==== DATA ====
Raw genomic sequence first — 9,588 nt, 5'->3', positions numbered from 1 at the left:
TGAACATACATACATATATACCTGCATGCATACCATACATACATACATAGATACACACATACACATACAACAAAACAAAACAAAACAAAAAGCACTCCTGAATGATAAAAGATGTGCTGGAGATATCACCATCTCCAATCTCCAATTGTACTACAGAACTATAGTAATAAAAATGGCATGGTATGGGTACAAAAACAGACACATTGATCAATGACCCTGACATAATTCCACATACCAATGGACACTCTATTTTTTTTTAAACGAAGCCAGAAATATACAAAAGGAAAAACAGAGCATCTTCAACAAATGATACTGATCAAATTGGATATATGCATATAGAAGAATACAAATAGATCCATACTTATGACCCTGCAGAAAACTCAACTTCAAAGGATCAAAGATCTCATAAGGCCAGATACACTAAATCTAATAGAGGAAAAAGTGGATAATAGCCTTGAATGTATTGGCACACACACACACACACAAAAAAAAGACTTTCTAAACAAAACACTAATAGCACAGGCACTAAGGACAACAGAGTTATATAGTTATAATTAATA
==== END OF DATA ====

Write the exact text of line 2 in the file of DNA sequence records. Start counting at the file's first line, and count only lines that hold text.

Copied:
TGAACATACATACATATATACCTGCATGCATACCATACATACATACATAGATACACACATACACATACAACAAAACAAAACAAAACAAAAAGCACTCCTGAATGATAAAAGATGTGCTGGAGATATCACCATCTCCAATCTCCAATTGTACTACAGAACTATAGTAATAAAAATGGCATGGTATGGGTACAAAAACAGACACATTGATCAATGACCCTGACATAATTCCACATACCAATGGACACTCTATTTTTTTTTAAACGAAGCCAGAAATATACAAAAGGAAAAACAGAGCATCTTCAACAAATGATACTGATCAAATTGGATATATGCATATAGAAGAATACAAATAGATCCATACTTATGACCCTGCAGAAAACTCAACTTCAAAGGATCAAAGATCTCATAAGGCCAGATACACTAAATCTAATAGAGGAAAAAGTGGATAATAGCCTTGAATGTATTGGCACACACACACACACACAAAAAAAAGACTTTCTAAACAAAACACTAATAGCACAGGCACTAAGGACAACAGAGTTATATAGTTATAATTAATA